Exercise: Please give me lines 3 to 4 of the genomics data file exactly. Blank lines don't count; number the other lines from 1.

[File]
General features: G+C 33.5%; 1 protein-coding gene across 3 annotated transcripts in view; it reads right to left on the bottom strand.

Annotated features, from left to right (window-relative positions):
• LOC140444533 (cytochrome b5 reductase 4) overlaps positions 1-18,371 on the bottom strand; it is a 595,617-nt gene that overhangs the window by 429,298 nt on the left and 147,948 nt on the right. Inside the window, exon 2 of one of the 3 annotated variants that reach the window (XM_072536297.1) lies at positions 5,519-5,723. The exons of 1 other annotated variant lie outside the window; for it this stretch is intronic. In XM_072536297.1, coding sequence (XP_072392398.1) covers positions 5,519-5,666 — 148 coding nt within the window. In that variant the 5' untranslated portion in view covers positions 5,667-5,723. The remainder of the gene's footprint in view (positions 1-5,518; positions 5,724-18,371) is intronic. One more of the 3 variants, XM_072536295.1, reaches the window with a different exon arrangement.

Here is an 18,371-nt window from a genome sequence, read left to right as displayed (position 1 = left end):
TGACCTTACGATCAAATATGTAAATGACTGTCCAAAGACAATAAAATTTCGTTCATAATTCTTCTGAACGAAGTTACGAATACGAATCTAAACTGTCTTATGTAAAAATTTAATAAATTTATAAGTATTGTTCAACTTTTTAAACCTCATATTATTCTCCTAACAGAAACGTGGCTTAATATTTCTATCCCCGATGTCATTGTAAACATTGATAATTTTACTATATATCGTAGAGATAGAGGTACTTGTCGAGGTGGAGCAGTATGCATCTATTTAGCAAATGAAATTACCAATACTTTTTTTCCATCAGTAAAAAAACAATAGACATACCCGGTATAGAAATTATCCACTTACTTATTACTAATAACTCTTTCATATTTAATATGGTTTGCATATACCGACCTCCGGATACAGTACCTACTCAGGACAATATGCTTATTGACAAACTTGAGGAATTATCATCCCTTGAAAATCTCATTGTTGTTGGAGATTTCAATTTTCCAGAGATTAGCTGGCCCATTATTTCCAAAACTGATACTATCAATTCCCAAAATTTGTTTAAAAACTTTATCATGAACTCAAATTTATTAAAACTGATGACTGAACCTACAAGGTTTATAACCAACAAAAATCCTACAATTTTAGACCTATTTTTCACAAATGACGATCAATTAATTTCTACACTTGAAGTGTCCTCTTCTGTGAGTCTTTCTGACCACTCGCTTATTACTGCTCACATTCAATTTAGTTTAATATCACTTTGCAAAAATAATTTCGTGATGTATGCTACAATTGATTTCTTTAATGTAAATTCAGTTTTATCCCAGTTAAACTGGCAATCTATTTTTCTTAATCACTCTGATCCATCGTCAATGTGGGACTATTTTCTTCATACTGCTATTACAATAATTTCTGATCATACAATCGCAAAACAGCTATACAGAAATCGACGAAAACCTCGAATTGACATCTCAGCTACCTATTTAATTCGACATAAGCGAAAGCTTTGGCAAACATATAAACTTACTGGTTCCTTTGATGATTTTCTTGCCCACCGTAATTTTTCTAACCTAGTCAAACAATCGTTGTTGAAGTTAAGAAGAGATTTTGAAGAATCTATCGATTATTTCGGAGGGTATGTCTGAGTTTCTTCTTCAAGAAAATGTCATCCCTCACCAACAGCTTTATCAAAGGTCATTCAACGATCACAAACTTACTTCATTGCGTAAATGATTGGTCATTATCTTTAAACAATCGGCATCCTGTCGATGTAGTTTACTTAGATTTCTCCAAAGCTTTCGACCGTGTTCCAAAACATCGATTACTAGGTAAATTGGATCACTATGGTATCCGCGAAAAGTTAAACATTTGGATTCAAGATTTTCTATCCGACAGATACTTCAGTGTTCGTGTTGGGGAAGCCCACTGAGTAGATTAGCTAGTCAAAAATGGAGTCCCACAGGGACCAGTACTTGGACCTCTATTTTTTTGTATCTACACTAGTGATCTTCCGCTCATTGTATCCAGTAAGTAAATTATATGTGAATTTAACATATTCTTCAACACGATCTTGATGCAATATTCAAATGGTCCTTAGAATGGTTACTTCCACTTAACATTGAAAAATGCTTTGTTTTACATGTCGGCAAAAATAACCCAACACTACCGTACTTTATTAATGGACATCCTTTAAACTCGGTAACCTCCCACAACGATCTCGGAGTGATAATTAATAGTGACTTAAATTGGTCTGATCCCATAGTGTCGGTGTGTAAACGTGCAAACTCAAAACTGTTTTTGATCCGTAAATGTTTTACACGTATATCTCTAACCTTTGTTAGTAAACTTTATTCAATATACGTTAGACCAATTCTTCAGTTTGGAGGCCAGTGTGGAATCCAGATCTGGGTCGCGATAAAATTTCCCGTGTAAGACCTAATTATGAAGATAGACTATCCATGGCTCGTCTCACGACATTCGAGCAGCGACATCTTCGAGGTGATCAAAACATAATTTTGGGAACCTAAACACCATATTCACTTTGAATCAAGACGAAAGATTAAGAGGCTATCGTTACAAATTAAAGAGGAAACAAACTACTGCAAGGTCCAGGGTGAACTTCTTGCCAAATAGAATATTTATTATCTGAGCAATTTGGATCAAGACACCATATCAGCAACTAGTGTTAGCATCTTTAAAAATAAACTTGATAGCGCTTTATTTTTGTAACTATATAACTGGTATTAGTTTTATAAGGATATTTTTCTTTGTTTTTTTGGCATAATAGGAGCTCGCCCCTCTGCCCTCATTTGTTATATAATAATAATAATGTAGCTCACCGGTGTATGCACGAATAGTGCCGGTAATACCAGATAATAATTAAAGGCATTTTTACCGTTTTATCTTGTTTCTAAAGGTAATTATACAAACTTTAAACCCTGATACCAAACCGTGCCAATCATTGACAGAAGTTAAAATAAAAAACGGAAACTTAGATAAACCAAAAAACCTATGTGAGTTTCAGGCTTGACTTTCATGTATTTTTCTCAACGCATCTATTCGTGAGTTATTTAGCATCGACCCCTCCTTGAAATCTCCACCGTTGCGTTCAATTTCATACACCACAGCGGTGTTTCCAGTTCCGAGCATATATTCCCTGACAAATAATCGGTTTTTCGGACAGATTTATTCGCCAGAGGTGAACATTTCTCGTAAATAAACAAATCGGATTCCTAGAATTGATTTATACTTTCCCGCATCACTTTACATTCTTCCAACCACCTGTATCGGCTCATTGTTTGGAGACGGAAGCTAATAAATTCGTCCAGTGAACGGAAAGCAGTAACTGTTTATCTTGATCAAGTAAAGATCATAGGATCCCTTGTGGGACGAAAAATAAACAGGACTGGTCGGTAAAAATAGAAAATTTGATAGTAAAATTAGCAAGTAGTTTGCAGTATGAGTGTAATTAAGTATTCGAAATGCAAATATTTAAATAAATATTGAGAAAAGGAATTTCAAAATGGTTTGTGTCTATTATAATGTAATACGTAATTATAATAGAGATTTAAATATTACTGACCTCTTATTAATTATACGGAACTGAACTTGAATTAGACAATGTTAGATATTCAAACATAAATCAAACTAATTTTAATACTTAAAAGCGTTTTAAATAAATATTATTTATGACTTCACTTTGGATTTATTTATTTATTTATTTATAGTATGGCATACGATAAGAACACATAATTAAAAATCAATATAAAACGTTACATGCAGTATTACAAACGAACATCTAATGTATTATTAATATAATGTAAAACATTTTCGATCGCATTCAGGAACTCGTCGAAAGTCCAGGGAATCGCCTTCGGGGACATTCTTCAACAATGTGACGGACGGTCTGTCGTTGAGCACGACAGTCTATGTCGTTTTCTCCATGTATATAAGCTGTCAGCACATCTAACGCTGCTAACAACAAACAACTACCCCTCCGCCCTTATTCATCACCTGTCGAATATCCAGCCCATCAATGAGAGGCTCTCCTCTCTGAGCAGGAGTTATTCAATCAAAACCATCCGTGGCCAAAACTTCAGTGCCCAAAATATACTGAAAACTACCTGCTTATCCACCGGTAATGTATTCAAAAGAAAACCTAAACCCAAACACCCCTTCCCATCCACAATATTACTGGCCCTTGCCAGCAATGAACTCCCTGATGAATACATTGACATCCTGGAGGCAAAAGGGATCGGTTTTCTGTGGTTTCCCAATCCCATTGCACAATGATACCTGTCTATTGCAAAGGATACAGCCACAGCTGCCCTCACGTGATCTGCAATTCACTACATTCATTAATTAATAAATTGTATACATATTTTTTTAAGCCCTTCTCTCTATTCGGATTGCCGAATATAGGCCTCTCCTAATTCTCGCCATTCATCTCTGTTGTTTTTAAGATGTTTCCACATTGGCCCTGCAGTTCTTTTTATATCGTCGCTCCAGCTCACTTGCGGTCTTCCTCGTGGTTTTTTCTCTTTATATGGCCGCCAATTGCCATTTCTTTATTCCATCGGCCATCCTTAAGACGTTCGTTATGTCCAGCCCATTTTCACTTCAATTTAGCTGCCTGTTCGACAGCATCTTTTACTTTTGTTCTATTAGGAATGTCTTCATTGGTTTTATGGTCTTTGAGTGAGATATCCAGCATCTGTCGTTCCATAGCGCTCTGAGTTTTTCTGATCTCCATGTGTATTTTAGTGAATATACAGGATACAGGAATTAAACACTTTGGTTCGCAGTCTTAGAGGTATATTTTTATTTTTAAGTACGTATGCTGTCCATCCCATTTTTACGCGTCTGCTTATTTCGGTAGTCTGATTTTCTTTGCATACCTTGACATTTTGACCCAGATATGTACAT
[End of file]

• LOC140444533 (cytochrome b5 reductase 4) overlaps positions 1-18,371 on the bottom strand; it is a 595,617-nt gene that overhangs the window by 429,298 nt on the left and 147,948 nt on the right. Inside the window, exon 2 of one of the 3 annotated variants that reach the window (XM_072536297.1) lies at positions 5,519-5,723. The exons of 1 other annotated variant lie outside the window; for it this stretch is intronic. In XM_072536297.1, coding sequence (XP_072392398.1) covers positions 5,519-5,666 — 148 coding nt within the window. In that variant the 5' untranslated portion in view covers positions 5,667-5,723. The remainder of the gene's footprint in view (positions 1-5,518; positions 5,724-18,371) is intronic. One more of the 3 variants, XM_072536295.1, reaches the window with a different exon arrangement.

Here is an 18,371-nt window from a genome sequence, read left to right as displayed (position 1 = left end):